On Thursday 12 March, PM Boris Johnson made a statement about the government’s planned response to the coronavirus outbreak. He said there were no plans as yet to close schools or advise against large public gatherings. The response, pretty much, seems to be to let the virus do its thing even if it means that lives will be lost.
Some have praised Johnson for following expert advice despite him openly saying “many more families are going to lose loved ones”. However, to anyone who’s watched Shrek, Johnson might sound eerily similar to the infamous Lord Farquaad when he proclaims, “Some of you may die, but it’s a sacrifice I am willing to make”. The thought that Johnson can actually be compared to a cartoon villain would be laughable if we weren’t living through a pandemic.
While it sounds credible that the government response is based on expert opinion, there’s more that we need to consider. Not least that there are many experts in any given field and therefore many ‘expert opinions’. What’s surprising is that Johnson is listening to his own advisors while ignoring successful responses in other countries, most notably South Korea. Richard Horton, editor-in-chief of medical journal The Lancet, has described this as “a major error”:
The UK government—Matt Hancock and Boris Johnson—claim they are following the science. But that is not true. The evidence is clear. We need urgent implementation of social distancing and closure policies. The government is playing roulette with the public. This is a major error.
So here is another major mistake. The UK’s response needs to learn lessons from what happened in China and what is now happening in Italy. The UK’s policy is not evidence-based because it seems to be ignoring the most important evidence from elsewhere. Truly unbelievable. https://t.co/AyuCWUoyzh
— richard horton (@richardhorton1) March 12, 2020
Financial Times journalist Tom Hancock has described the government’s approach of building ‘herd immunity’ as “an unprecedented experiment”. And then there’s the fact that it’s possible catching the virus doesn’t build immunity to it. Hancock went on to describe the scale of casualties a ‘herd immunity’ approach could cause:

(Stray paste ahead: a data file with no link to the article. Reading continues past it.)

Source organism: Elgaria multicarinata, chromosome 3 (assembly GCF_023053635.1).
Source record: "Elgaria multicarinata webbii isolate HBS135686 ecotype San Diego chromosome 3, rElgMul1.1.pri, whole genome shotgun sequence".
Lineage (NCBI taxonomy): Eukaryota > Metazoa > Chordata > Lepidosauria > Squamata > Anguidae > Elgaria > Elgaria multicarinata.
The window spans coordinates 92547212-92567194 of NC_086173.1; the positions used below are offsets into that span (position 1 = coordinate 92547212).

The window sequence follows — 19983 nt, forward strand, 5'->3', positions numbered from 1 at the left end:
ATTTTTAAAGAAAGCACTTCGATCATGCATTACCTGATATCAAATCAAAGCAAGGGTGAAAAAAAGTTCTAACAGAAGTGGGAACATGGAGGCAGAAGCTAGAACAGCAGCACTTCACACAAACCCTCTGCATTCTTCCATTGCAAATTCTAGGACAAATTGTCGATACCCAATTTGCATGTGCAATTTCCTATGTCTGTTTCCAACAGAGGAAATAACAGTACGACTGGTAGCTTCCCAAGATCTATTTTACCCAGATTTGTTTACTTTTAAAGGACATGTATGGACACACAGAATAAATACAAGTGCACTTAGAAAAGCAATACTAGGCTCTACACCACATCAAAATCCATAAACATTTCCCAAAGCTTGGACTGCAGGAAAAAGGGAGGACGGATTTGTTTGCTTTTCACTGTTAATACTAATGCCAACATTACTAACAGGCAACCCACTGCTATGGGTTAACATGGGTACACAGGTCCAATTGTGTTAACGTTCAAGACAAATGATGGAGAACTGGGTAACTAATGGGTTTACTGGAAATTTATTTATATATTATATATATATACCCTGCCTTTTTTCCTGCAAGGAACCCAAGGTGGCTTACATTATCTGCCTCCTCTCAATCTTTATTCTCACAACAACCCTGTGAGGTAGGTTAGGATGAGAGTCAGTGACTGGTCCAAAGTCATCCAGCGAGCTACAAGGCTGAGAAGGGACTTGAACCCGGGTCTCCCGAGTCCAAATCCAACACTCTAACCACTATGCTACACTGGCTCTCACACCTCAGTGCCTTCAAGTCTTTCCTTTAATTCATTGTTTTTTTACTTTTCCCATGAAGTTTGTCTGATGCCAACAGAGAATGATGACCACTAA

Based on South Korean fatality rates (among world's lowest due to agressive testing), this would mean at least 320,000 deaths, mostly among the elderly https://t.co/X0ookQS6vC
— Tom Hancock (@hancocktom) March 13, 2020
Moreover, the director-general of the World Health Organisation (WHO) Tedros Adhanom Ghebreyesus said on Twitter:
#COVID19 is a controllable pandemic. Countries that decide to give up on fundamental public health measures (like case finding and contact tracing) may end up with a larger problem, and a heavier burden on the health system that requires more severe measures to control.
This advice, combined with the South Korea example, would suggest that making testing more accessible and reducing contact through public gatherings is the obvious solution. So why are Johnson and his government doing the opposite? The answer might be more sinister than anyone wants to admit.
Economic vs. human cost
On 29 February, a Times article discussing the emergency response to the virus casually described how:
Ministers and officials are considering the trade-off between allowing an acute outbreak, from which the economy would rebound more quickly, and trying to save more lives by imposing restrictions on mass gatherings and transport.
Of course, restricting large gatherings and travel is going to slow down economic activity. People not leaving their homes to work, shop or socialise will impact service and retail industries. And the longer these measures last, the greater the impact. However, China’s response of extensive testing, self-isolation and social distancing has effectively controlled the spread of the disease. And reducing the spread of the disease means reducing potential deaths.
But in order to protect economic interests, rather than attempting to reduce the number of cases and potential deaths, the government’s plan is to ‘stagger’ them over a longer period of time.
“Take it on the chin”
Johnson appeared on ITV‘s This Morning last week saying we could allow the virus to “move through the population” and “take it on the chin”. This line might be less indicative of a ‘survival of the fittest’ attitude if Number 10 hadn’t, just weeks before, refused to deny Johnson’s belief in eugenics. And this is combined with the many issues Johnson didn’t address in his speech – chronic underfunding, understaffing, and a lack of bed spaces which will no doubt impact the NHS’s ability to respond effectively. Plus the “black hole” in social care that already shows this government’s disregard for elderly people. Suddenly Johnson’s commitment to reduce the human cost of this epidemic starts to look increasingly questionable.
He claims that the government “will be providing money” and other forms of support to help people through this crisis. But given the Tories’ general aversion towards public spending, and Johnson’s many lies in the past, his commitment to acting in the public interest during this pandemic remains doubtful.
Featured image via YouTube/Guardian News
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